Il povér huomo, che non sen' era accorto,

Andava combattendo, ed era morto.-Berni.

He fled; but flying left his life behind.-Iliad, xi. 433.

Full through his neck the weighty falchion sped;

Along the pavement roll'd the muttering head.-Odyssey. xxii. 365.

The last article is of raving like one mad. Cleopatra speaking to the aspic:

-Welcome, thou kind deceiver,

Thou best of thieves; who, with an easy key,

Dost open life, and unperceiv'd by us,

Ev'n steal us from ourselves; discharging so
Death's dreadful office, better than himself;

Touching our limbs so gently into slumber,

That Death stands by, deceiv'd by his own image,

And thinks himself but sleep.-Dryden, All for Love, act 5.

Reasons that are common and known to every one, ought to be taken for granted; to express them is childish, and interrupts the narration. Quintus Curtius relating the battle of Issus,

Jam in conspectu, sed extra teli jactum, utraque acies erat; quum priores Persac inconditum et trucem sustulere clamorem. Redditur et a Macedonibus major, exercitus impar numero, sed jugis montium vastisque saltibus repercussus: quippe semiper circumjecla nemora petreque, quantumcunque accepere vocem, multiplicato sono referunt.

Having discussed what observations occurred upon the thoughts, or things, expressed, I proceed to what more peculiarly concern the language or verbal dress. The language proper for expressing passion being handled in a former chapter, several observations there made are applicable to the present subject; particularly, that as words are intimately connected with the ideas they represent, the emotions raised by the sound and by the sense ought to be comcordant. An elevated subject requires an elevated style; what is

familiar ought to be familiarly expressed; a subject that is serious and important ought to be clothed in plain nervous language; a description, on the other hand, addressed to the imagination, is susceptible of the highest ornaments that sounding words and figurative expression can bestow upon it.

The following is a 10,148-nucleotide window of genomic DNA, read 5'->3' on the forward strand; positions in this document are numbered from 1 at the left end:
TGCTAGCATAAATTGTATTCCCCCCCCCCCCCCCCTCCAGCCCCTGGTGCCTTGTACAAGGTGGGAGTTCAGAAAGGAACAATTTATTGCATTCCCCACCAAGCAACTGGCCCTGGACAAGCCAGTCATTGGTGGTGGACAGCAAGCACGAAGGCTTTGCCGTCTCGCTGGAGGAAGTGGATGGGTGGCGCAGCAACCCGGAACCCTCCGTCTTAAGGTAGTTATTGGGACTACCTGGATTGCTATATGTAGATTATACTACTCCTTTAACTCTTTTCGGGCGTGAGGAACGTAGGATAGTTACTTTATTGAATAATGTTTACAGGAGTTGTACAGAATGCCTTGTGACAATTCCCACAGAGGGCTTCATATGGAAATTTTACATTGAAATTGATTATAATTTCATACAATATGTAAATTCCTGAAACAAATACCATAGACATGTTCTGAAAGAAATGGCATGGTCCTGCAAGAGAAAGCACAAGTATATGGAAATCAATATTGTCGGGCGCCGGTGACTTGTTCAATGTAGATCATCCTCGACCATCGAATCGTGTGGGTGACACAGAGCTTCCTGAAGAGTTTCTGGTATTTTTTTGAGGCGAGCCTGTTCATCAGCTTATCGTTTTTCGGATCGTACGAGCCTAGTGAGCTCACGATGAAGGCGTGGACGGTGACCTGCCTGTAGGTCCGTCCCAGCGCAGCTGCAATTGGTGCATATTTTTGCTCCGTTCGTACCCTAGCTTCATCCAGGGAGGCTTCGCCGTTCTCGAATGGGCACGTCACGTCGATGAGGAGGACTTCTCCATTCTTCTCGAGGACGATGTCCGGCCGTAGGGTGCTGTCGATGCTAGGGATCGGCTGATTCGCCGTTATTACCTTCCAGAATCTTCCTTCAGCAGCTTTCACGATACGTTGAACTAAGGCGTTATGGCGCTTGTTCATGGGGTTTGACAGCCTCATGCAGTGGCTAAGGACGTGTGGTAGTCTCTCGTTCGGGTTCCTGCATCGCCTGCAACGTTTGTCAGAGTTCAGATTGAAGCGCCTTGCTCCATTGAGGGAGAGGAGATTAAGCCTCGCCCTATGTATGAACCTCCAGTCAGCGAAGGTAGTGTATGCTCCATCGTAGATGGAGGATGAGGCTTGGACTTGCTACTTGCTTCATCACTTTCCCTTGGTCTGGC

I shall give a few examples of the foregoing rules. A poet of any genius is not apt to dress a high subject in low words; and yet blemishes of that kind are found even in classical works. Horace, observing that men are satisfied with themselves, but seldom with their condition, introduces Jupiter indulging to each his own choice: Jam faciam quod vultis: eris tu, qui modo miles, Mercator: tu, consultus modo, rusticus: hinc vos, Vos hinc mutatis discedite partibus: eia, Quid statis? nolint: atqui licet esse beatis. Quid causae est, merito quin illis Jupiter ambas Iralas buccas inflet? neque se fore posthac

Tam facilem dicat, votis ut praebeat aurem ?-Sat. lib. 1. Sat. 1, l. 16. Jupiter in wrath, puffing up both cheeks, is a low and even ludicrous expression, far from suitable to the gravity and importance of the subject; every one must feel the discordance. The following couplet, sinking far below the subject, is no less ludicrous :

Not one looks backward, onward still he goes,

Yet ne'er looks forward further than his nose.--Essay on Man,ep. iv. 227.
Le Rhin tremble et fremit à ces tristes nouvelles ;

`Le feu sort à travers ses humides prunelles,

C'est donc trop peu, dit-il, que l'Escaut en deux mois
Aít appris à couler sous de nouvelles loix ;
Et de mille remparts mon onde environnée
De ces fleuves sans nom suivra la destinée ?
Ah! perissent mes eaux, ou par d'illustres coups
Montrons qui doit céder des mortels ou de nous.
A ces mots essuiant sa barbe limonneuse,

It prend d'un vieux guerrier la figure poudreuse.
Son front cicatricé rend son air furieux,

Et l'ardeur du combat étincelle en ses yeux.-Boileau, Epitre 4. l. 61A god wiping his dirty beard is proper for burlesque poetry only and altogether unsuitable to the strained elevation of this poem.

On the other hand, to raise the expression above the tone of the subject, is a fault than which none is more common. Take the following instances:

Orcan le plus fidéle à server ses desseins,

Né sous le ciel brûlant des plus noirs Affricains.—Bajazet, act 3. sc. 8.
Les ombres par trois fois ont obscurci les cieux
Depuis que le sommeil n'est entré dans vos yeux;

Et le jour a trois fois chassé la nuit obscure

Depuis que votre corps languit sans nourriture.-Phedra, act 1. sc. 3.
Assuerus. Ce mortel, qui montra tant de zéle pour moi, Vit-il encore?
Asaph.-Il voit l'astre qui vous éclaire.-Esther, act 2. sc. 3.

Qui, c'est Agamemnon c'est ton roi qui t'eveille;

Viens, reconnois la voix qui frappe ton oreille.-Iphigenie.

No jocund health that Denmark drinks to-day,
But the great cannon to the clouds shall tell;
And the King's rowse the heav'ns shall bruit again,
Respeaking earthly thunder.-Hamlet, act 1. sc. 2.